The History Department Office
145 Eggers Hall
315-443-2210 or 9926
Alan Allport, Susan Branson, Brian Brege, Craige B. Champion, Andrew W. Cohen, Albrecht Diem, Michael R. Ebner, Carol Faulkner, Jeffrey Gonda, Paul M. Hagenloh, Samantha Kahn Herrick, Amy Kallander, George Kallander, Osamah F. Khalil, Radha Kumar, Norman A. Kutcher, Chris Kyle, Elisabeth D. Lasch-Quinn, Gladys McCormick, Tessa Murphy, Mark G. Schmeller, Martin S. Shanguhyia, Junko Takeda, Robert Terrell, Margaret Susan Thompson
An understanding of the past is essential to shaping the present and future of our nation and the world. History majors and minors are asked not to memorize facts, but to develop the reading, writing and research skills necessary to understand the past and face the future. The undergraduate program leading to a B.A. in history provides rigorous training in research, analysis, and writing. Because students of history learn to evaluate evidence, write well, and think clearly, the history major is excellent training for almost any career.
Students majoring in history are encouraged to take a foreign language.
Student Learning Outcomes
1. Organize and express thoughts clearly and effectively in writing
2. Think critically and apply historical methods to evaluate the record of the past, including both primary and secondary sources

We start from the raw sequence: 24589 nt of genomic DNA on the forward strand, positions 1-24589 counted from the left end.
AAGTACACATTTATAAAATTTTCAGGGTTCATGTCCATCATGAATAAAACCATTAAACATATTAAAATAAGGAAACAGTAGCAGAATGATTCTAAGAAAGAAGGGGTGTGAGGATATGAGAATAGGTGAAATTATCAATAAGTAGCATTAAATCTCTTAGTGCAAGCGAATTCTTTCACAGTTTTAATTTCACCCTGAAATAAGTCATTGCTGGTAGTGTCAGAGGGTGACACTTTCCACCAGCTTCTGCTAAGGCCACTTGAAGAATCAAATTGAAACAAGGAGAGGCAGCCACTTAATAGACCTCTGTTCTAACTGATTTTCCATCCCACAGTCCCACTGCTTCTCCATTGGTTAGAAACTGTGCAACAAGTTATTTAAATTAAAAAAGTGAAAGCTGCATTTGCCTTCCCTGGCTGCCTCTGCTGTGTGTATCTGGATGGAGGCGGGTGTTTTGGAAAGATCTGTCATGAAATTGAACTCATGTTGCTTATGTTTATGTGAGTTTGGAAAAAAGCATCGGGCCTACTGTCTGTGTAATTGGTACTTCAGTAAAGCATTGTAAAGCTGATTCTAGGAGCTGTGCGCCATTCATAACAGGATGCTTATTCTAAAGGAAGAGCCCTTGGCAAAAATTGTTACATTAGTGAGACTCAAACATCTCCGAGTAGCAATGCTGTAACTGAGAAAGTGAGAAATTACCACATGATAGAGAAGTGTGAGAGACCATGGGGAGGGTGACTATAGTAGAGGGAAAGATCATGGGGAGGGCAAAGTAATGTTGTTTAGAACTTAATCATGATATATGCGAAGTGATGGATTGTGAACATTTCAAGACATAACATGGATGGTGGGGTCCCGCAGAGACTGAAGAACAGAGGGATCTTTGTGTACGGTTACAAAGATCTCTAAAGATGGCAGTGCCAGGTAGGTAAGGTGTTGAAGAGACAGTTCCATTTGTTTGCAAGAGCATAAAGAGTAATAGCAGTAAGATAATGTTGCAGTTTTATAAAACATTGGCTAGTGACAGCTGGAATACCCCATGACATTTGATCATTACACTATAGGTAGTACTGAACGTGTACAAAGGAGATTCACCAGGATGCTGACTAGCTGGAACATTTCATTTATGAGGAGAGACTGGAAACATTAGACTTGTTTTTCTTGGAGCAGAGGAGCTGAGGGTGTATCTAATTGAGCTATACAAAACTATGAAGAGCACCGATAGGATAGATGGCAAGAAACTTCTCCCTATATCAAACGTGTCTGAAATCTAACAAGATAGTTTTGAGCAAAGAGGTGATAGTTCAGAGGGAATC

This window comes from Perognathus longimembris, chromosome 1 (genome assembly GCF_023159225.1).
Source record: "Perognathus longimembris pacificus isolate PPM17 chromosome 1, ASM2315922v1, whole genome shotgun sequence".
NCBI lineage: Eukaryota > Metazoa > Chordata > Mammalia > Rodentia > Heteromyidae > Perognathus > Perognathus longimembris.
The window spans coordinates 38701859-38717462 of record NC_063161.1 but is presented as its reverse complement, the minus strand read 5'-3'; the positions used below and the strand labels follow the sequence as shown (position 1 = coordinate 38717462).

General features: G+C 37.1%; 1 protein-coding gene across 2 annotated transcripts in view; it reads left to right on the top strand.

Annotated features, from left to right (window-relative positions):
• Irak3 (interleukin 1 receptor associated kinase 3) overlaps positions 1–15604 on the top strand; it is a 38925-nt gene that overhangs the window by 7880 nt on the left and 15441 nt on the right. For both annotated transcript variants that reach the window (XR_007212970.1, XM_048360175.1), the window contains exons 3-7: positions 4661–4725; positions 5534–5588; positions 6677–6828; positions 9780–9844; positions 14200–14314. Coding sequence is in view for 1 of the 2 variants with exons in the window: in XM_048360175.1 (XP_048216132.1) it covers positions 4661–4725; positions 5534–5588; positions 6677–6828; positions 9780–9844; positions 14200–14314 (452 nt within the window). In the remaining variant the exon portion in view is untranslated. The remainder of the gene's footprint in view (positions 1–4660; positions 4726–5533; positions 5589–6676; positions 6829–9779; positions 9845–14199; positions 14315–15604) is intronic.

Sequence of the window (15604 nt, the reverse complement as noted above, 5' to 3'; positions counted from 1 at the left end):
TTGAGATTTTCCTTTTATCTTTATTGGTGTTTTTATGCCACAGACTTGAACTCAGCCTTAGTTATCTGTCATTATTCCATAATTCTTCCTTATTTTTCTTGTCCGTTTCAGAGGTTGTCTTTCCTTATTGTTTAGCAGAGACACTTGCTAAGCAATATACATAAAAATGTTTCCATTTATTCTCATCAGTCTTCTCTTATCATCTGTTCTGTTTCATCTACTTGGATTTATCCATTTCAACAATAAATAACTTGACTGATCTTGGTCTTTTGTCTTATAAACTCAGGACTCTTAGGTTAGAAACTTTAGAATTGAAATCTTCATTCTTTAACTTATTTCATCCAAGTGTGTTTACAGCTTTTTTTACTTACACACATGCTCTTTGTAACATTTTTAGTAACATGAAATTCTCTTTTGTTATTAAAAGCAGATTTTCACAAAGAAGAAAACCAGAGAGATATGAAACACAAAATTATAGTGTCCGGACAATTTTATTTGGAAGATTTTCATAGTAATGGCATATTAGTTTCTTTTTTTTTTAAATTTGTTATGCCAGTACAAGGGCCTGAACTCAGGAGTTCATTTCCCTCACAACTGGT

3. Analyze and synthesize the history of their field of specialization
4. Identify and discuss key debates among historians within their fields of specialization
5. Deploy historical skills and knowledge to conceptualize and write a paper using primary and secondary sources
6. Conduct original research, including the effective use of libraries and databases
The major requires 30 credits in history, 21 of which must be upper-division courses (numbered 300 or higher). Students are required to take one of the following lower-division, two-course foundation sequences:
Students must take 6 credits in pre-modern history (3 credits in lower division, 3 credits in upper-division), and 6 credits in modern history (3 credits in lower-division, 3 credits in upper-division).
The history department divides its course offerings into three broad geographic categories: U.S., European, and Global. Students must take at least 3 credits (1 course) in each of these three areas.
Each student must complete a concentration, consisting of 15 credits (5 courses), in one of the three distribution areas. Lower division survey courses and HST 401 can count toward this total. It is strongly encouraged, but not required, that both the lower division sequence and HST 401 fall within the student’s area of concentration.